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About 10000 miles ago I did my engine rebuild and fitted a new inlet cam as No2 was very worn. Now it has wiped my new cam even more( only number 2). What can be done to prevent this? I checked for any blockage in the oil feeder pipe in the cam cover and all is clear.
 

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Start using a ZDDP additive to your oil. Modern oils have reduced ZDDP to make them more catalytic converter friendly. A cam has a very high pressure friction surface which is more likely to break through the film than most other turning parts on your engine.
http://http://www.ttalk.info/Zddp.htm
 

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Unfortunately Addertooth is correct. I ate a piston in my yacht. Had a new motor built and within 6 hours of use I lost my cam. Of course you can't just change out a cam like a car. I had to pull the boat out of the water, pull outdrive, and pull the motor again just to change the cam. My mechanic recommended an additive to put back the properties they no longer put into oil and I have been ok since. Unfortunately you have to add it back in yourself.
 

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If the cause is the lack of ZDDP, instead of purchasing a ZDDP additive, you can try using non-API certified oils (so they are not OEM compliant) which contain the higher levels of ZDDP as was the case with all oils in the past -- Redline is one example.
 

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Diesel formulations have more ZDDP, due to no catalytic converter (typically). Engines which were designed before catalytic converters are especially succeptable to modern low ZDDP oils. High reving modern engines can have problems too.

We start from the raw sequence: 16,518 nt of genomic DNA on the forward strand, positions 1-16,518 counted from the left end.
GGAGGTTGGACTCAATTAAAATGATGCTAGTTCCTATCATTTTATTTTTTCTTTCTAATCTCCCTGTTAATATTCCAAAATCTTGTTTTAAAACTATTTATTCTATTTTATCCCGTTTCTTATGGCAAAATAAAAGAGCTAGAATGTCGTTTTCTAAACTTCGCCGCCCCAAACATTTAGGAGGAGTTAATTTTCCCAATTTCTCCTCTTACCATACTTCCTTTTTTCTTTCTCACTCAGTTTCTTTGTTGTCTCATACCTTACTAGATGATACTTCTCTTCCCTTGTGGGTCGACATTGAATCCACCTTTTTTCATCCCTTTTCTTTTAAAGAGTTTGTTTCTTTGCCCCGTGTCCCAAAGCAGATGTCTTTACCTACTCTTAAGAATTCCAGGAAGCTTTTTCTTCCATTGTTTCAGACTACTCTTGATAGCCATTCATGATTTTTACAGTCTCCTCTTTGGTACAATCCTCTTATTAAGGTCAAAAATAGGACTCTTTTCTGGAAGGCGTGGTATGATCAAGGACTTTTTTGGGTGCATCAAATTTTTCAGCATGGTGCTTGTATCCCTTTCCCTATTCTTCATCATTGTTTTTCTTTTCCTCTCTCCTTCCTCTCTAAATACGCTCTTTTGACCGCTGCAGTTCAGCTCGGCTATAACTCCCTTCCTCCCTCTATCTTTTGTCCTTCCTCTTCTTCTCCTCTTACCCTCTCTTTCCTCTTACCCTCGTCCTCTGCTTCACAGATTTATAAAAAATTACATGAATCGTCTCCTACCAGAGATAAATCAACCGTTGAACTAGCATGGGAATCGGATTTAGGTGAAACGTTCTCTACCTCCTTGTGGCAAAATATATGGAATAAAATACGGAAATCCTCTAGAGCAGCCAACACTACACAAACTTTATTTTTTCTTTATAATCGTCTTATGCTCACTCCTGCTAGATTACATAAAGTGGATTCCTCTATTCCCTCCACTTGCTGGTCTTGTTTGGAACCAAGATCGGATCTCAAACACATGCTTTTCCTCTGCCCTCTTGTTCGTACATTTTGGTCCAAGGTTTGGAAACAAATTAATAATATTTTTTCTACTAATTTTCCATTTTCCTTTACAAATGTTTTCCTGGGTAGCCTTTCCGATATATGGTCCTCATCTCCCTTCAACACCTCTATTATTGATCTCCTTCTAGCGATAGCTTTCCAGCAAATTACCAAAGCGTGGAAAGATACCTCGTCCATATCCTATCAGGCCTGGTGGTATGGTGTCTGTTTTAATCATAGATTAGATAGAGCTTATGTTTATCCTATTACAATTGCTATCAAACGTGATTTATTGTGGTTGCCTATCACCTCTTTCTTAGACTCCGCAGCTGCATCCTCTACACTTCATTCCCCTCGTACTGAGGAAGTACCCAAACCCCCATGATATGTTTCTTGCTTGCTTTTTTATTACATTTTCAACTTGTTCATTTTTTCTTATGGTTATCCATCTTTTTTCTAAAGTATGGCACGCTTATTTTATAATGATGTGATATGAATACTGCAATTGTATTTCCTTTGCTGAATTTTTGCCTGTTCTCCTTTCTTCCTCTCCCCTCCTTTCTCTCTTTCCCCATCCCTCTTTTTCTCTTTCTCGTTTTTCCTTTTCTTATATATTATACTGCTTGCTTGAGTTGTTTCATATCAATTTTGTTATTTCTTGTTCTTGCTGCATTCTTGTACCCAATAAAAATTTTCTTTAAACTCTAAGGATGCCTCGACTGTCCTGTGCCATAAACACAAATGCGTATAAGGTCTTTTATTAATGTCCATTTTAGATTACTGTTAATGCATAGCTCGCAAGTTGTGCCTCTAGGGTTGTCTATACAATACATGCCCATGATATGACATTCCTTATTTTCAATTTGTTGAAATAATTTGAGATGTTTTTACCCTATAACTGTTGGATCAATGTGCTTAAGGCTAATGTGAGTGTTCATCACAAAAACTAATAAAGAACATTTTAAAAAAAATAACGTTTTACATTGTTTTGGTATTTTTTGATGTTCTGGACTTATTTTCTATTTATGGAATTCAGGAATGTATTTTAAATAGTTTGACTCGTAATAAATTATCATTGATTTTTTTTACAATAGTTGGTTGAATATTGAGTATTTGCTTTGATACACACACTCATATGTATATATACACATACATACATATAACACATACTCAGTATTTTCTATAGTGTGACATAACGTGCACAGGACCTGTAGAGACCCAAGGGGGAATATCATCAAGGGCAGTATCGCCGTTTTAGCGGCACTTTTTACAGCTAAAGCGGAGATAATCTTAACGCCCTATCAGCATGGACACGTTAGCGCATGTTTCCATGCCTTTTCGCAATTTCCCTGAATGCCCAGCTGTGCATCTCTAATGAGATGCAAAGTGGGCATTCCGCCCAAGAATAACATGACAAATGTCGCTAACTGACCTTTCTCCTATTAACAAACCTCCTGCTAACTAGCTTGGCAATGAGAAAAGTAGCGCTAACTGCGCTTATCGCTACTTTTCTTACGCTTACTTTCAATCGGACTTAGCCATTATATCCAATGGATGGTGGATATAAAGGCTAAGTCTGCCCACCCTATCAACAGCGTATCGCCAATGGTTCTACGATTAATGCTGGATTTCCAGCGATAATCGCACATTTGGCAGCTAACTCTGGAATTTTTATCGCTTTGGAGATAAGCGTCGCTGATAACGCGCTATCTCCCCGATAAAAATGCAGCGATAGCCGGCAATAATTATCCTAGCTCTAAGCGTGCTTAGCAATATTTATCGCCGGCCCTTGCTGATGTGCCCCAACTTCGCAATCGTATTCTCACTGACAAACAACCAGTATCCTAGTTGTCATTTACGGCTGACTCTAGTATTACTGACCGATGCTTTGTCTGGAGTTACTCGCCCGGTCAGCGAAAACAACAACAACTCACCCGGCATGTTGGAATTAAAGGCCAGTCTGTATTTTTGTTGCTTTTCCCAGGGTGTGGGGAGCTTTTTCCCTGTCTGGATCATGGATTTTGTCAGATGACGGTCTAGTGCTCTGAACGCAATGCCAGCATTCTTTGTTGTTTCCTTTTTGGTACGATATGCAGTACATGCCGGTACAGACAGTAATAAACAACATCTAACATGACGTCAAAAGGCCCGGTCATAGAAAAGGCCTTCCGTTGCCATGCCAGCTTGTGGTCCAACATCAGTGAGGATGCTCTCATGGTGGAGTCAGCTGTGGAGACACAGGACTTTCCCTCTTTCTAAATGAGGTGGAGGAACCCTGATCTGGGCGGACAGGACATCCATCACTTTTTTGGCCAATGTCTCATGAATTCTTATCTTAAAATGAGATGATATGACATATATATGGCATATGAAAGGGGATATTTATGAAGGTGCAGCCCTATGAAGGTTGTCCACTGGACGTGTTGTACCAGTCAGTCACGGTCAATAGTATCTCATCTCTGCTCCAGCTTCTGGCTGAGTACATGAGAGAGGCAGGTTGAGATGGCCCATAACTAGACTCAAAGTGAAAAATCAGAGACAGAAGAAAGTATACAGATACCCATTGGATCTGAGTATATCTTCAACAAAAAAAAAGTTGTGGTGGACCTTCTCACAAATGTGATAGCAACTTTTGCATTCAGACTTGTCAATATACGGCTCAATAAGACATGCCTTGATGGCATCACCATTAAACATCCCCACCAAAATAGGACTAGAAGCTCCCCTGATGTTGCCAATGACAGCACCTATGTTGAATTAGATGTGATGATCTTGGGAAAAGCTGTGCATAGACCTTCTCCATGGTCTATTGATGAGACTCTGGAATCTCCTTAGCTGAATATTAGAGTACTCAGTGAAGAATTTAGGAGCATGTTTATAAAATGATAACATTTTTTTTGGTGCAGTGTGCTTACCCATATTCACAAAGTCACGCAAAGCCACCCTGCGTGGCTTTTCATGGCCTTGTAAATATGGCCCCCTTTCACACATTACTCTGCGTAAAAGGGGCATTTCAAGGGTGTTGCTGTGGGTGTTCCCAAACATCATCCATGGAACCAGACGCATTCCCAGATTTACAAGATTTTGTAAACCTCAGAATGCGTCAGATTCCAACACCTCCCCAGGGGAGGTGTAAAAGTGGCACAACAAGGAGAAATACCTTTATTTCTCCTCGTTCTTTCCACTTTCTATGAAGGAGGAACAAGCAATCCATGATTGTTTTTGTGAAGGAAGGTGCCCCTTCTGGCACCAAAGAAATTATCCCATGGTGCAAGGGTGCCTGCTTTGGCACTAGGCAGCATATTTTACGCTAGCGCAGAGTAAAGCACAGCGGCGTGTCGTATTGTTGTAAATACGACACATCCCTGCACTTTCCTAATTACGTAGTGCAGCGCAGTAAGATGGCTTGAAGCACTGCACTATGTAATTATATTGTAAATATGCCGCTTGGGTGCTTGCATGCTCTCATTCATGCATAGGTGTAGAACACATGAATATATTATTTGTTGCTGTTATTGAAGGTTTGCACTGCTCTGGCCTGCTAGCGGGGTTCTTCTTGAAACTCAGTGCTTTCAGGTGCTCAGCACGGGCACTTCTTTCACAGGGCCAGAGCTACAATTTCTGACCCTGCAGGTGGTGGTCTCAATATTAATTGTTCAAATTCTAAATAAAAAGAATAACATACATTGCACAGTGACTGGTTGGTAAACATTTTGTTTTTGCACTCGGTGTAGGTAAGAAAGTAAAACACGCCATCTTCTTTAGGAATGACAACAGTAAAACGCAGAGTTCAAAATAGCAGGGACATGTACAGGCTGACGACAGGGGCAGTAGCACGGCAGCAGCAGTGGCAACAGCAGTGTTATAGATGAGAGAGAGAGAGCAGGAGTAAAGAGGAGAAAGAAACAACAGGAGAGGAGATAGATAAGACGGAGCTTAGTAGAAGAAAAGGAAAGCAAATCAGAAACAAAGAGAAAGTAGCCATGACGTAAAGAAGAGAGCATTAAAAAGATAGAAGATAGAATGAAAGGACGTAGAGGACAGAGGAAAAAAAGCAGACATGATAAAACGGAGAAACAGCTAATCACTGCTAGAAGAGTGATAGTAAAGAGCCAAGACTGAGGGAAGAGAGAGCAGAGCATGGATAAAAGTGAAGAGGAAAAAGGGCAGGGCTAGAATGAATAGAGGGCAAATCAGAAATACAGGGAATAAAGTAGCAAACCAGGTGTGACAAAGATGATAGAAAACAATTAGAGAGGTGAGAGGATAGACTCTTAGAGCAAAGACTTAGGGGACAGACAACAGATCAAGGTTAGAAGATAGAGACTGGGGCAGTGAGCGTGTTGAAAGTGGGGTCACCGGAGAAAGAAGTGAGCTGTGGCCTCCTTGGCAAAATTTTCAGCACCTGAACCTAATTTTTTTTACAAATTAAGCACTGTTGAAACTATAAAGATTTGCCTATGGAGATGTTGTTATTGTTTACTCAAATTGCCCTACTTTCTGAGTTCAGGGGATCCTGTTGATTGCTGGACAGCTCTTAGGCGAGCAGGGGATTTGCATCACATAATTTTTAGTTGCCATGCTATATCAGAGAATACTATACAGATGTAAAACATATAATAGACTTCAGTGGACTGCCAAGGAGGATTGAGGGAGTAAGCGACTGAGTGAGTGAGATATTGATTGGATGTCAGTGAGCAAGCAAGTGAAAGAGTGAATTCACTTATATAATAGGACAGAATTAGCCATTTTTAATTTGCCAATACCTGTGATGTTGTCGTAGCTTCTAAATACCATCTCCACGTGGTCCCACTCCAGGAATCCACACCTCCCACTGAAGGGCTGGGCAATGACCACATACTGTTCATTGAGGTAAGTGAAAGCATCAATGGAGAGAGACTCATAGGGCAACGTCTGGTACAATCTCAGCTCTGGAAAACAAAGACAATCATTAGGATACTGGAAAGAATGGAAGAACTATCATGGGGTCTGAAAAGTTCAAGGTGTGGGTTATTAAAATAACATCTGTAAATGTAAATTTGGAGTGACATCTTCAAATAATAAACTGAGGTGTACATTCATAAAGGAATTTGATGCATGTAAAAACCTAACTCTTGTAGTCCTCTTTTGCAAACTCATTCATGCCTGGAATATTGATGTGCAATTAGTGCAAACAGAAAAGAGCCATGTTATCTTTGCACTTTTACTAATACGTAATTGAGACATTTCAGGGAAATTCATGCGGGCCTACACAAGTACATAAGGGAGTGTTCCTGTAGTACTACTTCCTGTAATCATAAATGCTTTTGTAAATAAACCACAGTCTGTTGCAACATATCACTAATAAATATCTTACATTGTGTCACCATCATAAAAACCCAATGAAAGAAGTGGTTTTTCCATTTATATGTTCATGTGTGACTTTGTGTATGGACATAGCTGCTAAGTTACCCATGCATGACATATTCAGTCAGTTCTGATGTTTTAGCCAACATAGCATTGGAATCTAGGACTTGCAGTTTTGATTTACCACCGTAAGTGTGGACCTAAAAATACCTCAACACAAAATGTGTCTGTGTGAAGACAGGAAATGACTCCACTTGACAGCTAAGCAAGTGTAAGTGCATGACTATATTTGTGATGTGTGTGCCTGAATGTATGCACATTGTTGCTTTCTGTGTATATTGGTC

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Discussion Starter #8

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If the cause is the lack of ZDDP, instead of purchasing a ZDDP additive, you can try using non-API certified oils (so they are not OEM compliant) which contain the higher levels of ZDDP as was the case with all oils in the past -- Redline is one example.
I knew there was reason I liked paying the higher price for the Redline. 10w40 as recommended to me as the best to use (standard oil, not race).

Richard - you can also get the additive on its own...
Red Line Synthetic Oil - Motor Oil for Racing - Engine Oil Break-In Additive

And Bruss Simon says to break in the cam >2500 RPM for >20 minutes to "get it happy".
 

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Apologies for bumping an old thread, but I am reading up on this cam issue as i want to buy an Elise, as soon as i find one. ( green or orange?)

Anyway, I have tons of time with 911's, old Ferrari's blah blah. Been using BG MOA oil additive in everything I own that burns gasoline as its a great additive with needed stuff for an older engine, with no "snake oil". im a regular user of Redline and Royal Purple, but I add the BG MOA anyway.

Its unclear to me as a non Elise owner if this cam issue has been resolved yet. I am hoping if I find a car the owner will allow a basic inspection as this is my only real concern, other than the oil lines. :)